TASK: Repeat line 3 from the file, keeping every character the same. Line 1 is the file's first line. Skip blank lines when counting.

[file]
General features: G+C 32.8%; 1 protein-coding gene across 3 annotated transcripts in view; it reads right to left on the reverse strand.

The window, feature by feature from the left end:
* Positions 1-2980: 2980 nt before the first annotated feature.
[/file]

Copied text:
* Positions 1-2980: 2980 nt before the first annotated feature.